Will The Fed Sabotage USD This Week?

USD Data Points

Euro

Data Review

  • EZ CPI 0.2% vs 0.2% Expected
  • EZ Current Account Balance 21.3b vs 23.8b Prior
  • EZ Consumer Confidence -2.9 vs -2.0 Expected
  • GE Manufacturing PMI 53.7 vs 55.7 Expected
  • GE Services PMI 56.5 vs 55 Expected
  • GE Composite PMI 55.3 vs 55.4 Expected
  • EZ Manufacturing PMI 53.3 vs 54.5 Expected
  • EZ Services PMI 54.7 vs 54.4 Expected
  • EZ Composite PMI 53.3 vs 54.5 Expected
  • SNB Keeps Rates at -0.75% as Expected

Data Preview

  • FO Report – Potential for downside surprise given stronger ZEW and weaker manufacturing PMI
  • Consumer Confidence and ECB Economic Bulletin – Will have to see how IFO fares but ZEW was stronger
  • GE CPI – Potential for upside surprise given weaker euro and stronger oil prices, which should drive up CPI
  • GE Unemployment Change and Claims – Potential for downside surprise as rate of job creation eased slightly from Aug
  • EZ CPI – Will have to see how German and French CPI fares

Key Levels

  • Support 1.1600
  • Resistance 1.1800

The euro almost exclusively driving the market’s appetite for US dollars and risk-on, risk-off flows. Friday’s Eurozone PMIs were the only pieces of data released and they are mixed with manufacturing activity slowing and service-sector activity accelerating. The composite index declined slightly as a result. There have been widespread signs of slowing in Germany’s manufacturing sector and we think it will affect Monday’s IFO report. EUR/USD hit a 2-month high last week but it is vulnerable to a correction down to 1.1650. The Swiss franc rose to a 5-month high despite the Swiss National Bank’s growing concern about the currency. Although they continue to describe the CHF as highly valued, they said the currency has appreciated noticeably and are therefore prepared to intervene if necessary. They also cut their inflation forecast and said second-half growth could be softer. Diversification out of sterling into the franc is the only reason that we see for the currency’s strength.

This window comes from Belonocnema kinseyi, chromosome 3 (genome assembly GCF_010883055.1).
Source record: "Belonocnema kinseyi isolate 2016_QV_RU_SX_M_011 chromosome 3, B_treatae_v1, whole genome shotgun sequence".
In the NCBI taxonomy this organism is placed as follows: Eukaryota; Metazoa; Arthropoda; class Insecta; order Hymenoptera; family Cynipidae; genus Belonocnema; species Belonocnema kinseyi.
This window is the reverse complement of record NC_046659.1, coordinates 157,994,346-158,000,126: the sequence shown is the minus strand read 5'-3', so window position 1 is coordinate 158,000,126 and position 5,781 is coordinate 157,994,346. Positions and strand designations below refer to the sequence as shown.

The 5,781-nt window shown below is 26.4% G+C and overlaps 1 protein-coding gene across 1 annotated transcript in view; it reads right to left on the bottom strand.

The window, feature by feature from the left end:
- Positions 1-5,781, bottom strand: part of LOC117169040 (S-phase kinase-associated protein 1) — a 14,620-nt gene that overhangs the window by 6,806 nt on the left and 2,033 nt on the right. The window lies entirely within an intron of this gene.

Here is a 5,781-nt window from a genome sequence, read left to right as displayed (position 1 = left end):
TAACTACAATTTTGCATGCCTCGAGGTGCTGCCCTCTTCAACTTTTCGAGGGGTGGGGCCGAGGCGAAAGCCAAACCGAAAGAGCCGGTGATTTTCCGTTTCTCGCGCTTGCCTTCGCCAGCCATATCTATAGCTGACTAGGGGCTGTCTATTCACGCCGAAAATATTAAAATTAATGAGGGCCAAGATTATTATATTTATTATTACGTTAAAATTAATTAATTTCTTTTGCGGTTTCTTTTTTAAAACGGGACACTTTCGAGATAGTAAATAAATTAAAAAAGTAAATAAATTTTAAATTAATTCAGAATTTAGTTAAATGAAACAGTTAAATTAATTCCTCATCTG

British Pound

Data Review

  • CPI 0.7% vs 0.5% Expected
  • RPI 0.9% vs 0.6% Expected
  • PPI Input 0.5% vs 0.5% Expected
  • PPI Output 0.1% vs 0.2% Expected
  • PPI Output Core 0.1% vs 0.1% Expected
  • Retail Sales Ex Auto Fuel 0.3% vs -0.3% Expected
  • Retail Sales Inc. Auto Fuel 0.3% vs -0.2% Expected

Data Preview

  • Current Account Balance and GDP – Revisions to GDP are hard to predict but if changes are made they can be market moving

Key Levels

  • Support 1.2900
  • Resistance 1.3200

Sterling’s sensitivity to Brexit headlines was made clear on Friday when the currency lost all of the gains that it had slowly built up during the week. At the start of the month, it appeared that a deal was close but the talks broke down last week when Prime Minister May said they were at an impasse. She said they are far apart on two big issues and the UK expects respect from the EU rather than an outright refusal to accept their proposal. The biggest hangups are their post-Brexit economic relationship and the Irish border. May sees no deal as better than a bad deal, which is bad news for sterling, especially as her own Eurosceptic MPs want her to abandon her Chequers plan. Stronger-than-expected retail sales and consumer price growth were completely overshadowed by Brexit. With no major UK economic reports on the calendar in the coming week, we expect further weakness in sterling. GBP/USD should drop below 1.30 but its greatest weakness may be against the yen and commodity currencies. GBP/JPY in particular could fall below 146.

AUD, NZD, CAD

Data Review

Australia

  • RBA Meeting Minutes Show Continued Caution Over Trade Tensions

New Zealand

  • PMI Services 53.2 vs 55.1 Prior
  • GDT Prices Drop 1.3%
  • Consumer Confidence 103.5 vs 108.6 Prior
  • BoP Current Account Balance -1.619b vs -1.315b Expected